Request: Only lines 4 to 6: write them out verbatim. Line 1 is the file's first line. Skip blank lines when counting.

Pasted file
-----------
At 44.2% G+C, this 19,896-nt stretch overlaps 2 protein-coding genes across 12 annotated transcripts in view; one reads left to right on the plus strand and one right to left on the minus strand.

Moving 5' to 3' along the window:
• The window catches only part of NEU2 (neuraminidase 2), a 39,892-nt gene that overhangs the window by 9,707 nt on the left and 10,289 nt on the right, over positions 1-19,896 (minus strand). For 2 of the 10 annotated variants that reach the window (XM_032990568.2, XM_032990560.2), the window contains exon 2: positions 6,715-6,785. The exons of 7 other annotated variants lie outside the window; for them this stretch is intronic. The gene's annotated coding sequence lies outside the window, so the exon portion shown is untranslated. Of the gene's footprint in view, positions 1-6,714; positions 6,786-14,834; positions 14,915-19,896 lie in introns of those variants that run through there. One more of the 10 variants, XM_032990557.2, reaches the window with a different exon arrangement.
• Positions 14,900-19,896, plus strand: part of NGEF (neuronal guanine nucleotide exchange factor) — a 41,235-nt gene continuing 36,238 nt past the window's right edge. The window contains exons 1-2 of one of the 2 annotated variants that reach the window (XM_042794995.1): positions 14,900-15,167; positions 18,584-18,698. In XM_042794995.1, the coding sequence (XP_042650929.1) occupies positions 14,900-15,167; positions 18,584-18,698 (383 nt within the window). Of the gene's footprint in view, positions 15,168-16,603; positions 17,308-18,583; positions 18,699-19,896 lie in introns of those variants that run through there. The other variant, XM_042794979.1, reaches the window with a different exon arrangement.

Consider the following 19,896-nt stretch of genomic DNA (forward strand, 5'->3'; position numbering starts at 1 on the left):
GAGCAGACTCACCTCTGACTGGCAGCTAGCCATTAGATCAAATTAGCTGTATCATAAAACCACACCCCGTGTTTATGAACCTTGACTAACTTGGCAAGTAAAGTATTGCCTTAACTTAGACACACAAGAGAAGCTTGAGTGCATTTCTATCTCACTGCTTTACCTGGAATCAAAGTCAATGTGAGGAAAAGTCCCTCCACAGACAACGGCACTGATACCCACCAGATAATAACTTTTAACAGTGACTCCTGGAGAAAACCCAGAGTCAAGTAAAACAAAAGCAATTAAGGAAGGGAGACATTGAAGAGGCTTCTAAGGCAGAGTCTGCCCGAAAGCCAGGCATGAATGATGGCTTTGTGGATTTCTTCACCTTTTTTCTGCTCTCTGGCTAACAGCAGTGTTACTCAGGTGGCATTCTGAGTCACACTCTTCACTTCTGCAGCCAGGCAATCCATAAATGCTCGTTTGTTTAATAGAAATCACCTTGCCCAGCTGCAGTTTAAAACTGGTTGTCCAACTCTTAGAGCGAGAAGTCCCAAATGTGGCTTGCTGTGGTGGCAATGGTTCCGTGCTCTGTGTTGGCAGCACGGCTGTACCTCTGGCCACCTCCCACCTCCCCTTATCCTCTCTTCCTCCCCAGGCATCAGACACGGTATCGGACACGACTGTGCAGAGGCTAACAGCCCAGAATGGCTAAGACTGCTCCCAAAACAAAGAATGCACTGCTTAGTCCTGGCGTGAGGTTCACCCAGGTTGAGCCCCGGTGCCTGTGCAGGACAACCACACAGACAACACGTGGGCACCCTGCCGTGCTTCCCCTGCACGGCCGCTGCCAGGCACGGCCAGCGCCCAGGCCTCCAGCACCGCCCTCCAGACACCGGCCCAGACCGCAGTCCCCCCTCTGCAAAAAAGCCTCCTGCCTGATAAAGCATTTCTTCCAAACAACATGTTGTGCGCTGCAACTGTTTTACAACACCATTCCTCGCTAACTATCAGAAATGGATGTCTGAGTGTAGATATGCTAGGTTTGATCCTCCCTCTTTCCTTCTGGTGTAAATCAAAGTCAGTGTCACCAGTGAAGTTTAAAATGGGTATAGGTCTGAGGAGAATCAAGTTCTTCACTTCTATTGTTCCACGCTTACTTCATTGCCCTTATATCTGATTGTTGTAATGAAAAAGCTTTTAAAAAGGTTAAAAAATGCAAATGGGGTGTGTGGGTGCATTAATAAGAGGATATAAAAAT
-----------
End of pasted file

• Positions 14,900-19,896, plus strand: part of NGEF (neuronal guanine nucleotide exchange factor) — a 41,235-nt gene continuing 36,238 nt past the window's right edge. The window contains exons 1-2 of one of the 2 annotated variants that reach the window (XM_042794995.1): positions 14,900-15,167; positions 18,584-18,698. In XM_042794995.1, the coding sequence (XP_042650929.1) occupies positions 14,900-15,167; positions 18,584-18,698 (383 nt within the window). Of the gene's footprint in view, positions 15,168-16,603; positions 17,308-18,583; positions 18,699-19,896 lie in introns of those variants that run through there. The other variant, XM_042794979.1, reaches the window with a different exon arrangement.

Consider the following 19,896-nt stretch of genomic DNA (forward strand, 5'->3'; position numbering starts at 1 on the left):
GAGCAGACTCACCTCTGACTGGCAGCTAGCCATTAGATCAAATTAGCTGTATCATAAAACCACACCCCGTGTTTATGAACCTTGACTAACTTGGCAAGTAAAGTATTGCCTTAACTTAGACACACAAGAGAAGCTTGAGTGCATTTCTATCTCACTGCTTTACCTGGAATCAAAGTCAATGTGAGGAAAAGTCCCTCCACAGACAACGGCACTGATACCCACCAGATAATAACTTTTAACAGTGACTCCTGGAGAAAACCCAGAGTCAAGTAAAACAAAAGCAATTAAGGAAGGGAGACATTGAAGAGGCTTCTAAGGCAGAGTCTGCCCGAAAGCCAGGCATGAATGATGGCTTTGTGGATTTCTTCACCTTTTTTCTGCTCTCTGGCTAACAGCAGTGTTACTCAGGTGGCATTCTGAGTCACACTCTTCACTTCTGCAGCCAGGCAATCCATAAATGCTCGTTTGTTTAATAGAAATCACCTTGCCCAGCTGCAGTTTAAAACTGGTTGTCCAACTCTTAGAGCGAGAAGTCCCAAATGTGGCTTGCTGTGGTGGCAATGGTTCCGTGCTCTGTGTTGGCAGCACGGCTGTACCTCTGGCCACCTCCCACCTCCCCTTATCCTCTCTTCCTCCCCAGGCATCAGACACGGTATCGGACACGACTGTGCAGAGGCTAACAGCCCAGAATGGCTAAGACTGCTCCCAAAACAAAGAATGCACTGCTTAGTCCTGGCGTGAGGTTCACCCAGGTTGAGCCCCGGTGCCTGTGCAGGACAACCACACAGACAACACGTGGGCACCCTGCCGTGCTTCCCCTGCACGGCCGCTGCCAGGCACGGCCAGCGCCCAGGCCTCCAGCACCGCCCTCCAGACACCGGCCCAGACCGCAGTCCCCCCTCTGCAAAAAAGCCTCCTGCCTGATAAAGCATTTCTTCCAAACAACATGTTGTGCGCTGCAACTGTTTTACAACACCATTCCTCGCTAACTATCAGAAATGGATGTCTGAGTGTAGATATGCTAGGTTTGATCCTCCCTCTTTCCTTCTGGTGTAAATCAAAGTCAGTGTCACCAGTGAAGTTTAAAATGGGTATAGGTCTGAGGAGAATCAAGTTCTTCACTTCTATTGTTCCACGCTTACTTCATTGCCCTTATATCTGATTGTTGTAATGAAAAAGCTTTTAAAAAGGTTAAAAAATGCAAATGGGGTGTGTGGGTGCATTAATAAGAGGATATAAAAAT